A counteridentical is a counterfactual with an identity statement in the antecedent. While counteridenticals generally seem non-trivial, most semantic theories for counterfactuals, when combined with the necessity of identity and distinctness, attribute vacuous truth conditions to such counterfactuals. In light of this, one could try to save the orthodox theories either by appealing to pragmatics or by denying that the antecedents of alleged counteridenticals really contain identity claims. Or one could reject the orthodox theory of counterfactuals in favor of a (...)
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  • Knowing How Things Might Have Been.Mark Jago - 2018 - Synthese (Suppl 8):1-19.
    I know that I could have been where you are right now and that you could have been where I am right now, but that neither of us could have been turnips or natural numbers. This knowledge of metaphysical modality stands in need of explanation. I will offer an account based on our knowledge of the natures, or essencess, of things. I will argue that essences need not be viewed as metaphysically bizarre entities; that we can conceptualise and refer to (...)
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  • Definable Conditionals.Eric Raidl - 2021 - Topoi 40 (1):87-105.
    The variably strict analysis of conditionals does not only largely dominate the philosophical literature, since its invention by Stalnaker and Lewis, it also found its way into linguistics and psychology. Yet, the shortcomings of Lewis–Stalnaker’s account initiated a plethora of modifications, such as non-vacuist conditionals, presuppositional indicatives, perfect conditionals, or other conditional constructions, for example: reason relations, difference-making conditionals, counterfactual dependency, or probabilistic relevance. Many of these new connectives can be treated as strengthened or weakened conditionals. They are definable conditionals. (...)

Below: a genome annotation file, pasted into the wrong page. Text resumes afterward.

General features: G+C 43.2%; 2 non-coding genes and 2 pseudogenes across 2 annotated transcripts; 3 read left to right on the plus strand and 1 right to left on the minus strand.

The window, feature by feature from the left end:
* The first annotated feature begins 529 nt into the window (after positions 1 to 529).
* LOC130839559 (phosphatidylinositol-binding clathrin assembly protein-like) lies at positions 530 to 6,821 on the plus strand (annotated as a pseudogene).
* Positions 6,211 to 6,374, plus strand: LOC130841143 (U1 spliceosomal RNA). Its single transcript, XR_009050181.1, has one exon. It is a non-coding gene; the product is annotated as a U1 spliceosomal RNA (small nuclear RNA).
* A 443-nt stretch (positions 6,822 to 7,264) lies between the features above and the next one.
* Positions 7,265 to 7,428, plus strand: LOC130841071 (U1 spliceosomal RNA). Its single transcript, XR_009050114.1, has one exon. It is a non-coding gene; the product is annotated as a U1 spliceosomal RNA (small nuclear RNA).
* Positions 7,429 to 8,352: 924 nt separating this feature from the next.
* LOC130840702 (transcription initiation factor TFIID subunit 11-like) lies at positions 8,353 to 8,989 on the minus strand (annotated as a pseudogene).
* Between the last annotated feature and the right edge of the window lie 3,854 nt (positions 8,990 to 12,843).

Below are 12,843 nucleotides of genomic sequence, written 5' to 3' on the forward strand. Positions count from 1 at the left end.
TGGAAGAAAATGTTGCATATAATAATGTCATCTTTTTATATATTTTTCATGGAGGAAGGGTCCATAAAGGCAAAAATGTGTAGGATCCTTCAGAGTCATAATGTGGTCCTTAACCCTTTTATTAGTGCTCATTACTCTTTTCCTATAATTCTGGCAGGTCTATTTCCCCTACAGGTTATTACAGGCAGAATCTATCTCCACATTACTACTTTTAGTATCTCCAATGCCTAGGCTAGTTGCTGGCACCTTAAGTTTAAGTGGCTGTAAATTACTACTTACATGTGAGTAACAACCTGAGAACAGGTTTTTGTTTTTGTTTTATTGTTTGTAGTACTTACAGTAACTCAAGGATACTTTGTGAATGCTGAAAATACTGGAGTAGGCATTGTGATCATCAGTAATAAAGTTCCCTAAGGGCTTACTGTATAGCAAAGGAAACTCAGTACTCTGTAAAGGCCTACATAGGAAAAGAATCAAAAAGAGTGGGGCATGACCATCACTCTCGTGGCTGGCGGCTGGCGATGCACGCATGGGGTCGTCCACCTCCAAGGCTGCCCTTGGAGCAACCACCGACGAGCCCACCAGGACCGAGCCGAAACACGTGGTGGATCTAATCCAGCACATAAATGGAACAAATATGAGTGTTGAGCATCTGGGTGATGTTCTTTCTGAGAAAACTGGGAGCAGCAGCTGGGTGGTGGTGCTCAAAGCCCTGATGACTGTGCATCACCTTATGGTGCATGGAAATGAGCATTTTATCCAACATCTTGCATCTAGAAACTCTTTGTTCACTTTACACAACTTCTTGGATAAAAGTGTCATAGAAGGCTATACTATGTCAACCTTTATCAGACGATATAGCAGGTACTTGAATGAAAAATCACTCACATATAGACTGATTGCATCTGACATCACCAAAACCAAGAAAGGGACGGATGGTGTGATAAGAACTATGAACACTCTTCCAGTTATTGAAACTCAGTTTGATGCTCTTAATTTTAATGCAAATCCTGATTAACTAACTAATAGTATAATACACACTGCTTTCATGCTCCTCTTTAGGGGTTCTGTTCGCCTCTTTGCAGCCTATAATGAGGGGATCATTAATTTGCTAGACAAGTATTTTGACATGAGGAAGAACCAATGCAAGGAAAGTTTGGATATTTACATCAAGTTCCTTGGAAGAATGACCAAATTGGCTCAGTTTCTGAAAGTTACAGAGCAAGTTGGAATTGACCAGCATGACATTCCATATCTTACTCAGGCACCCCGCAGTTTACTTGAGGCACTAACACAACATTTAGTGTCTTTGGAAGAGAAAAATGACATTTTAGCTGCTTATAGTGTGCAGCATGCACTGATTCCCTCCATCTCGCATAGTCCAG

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  • Counterfactuals, counteractuals, and free choice.Fabio Lampert & Pedro Merlussi - 2021 - Philosophical Studies 178 (2):445-469.
    In a recent paper, Pruss proves the validity of the rule beta-2 relative to Lewis’s semantics for counterfactuals, which is a significant step forward in the debate about the consequence argument. Yet, we believe there remain intuitive counter-examples to beta-2 formulated with the actuality operator and rigidified descriptions. We offer a novel and two-dimensional formulation of the Lewisian semantics for counterfactuals and prove the validity of a new transfer rule according to which a new version of the consequence argument can (...)
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  • Fictionalism, the Safety Result and Counterpossibles.Lukas Skiba - 2019 - Analysis 79 (4):647-658.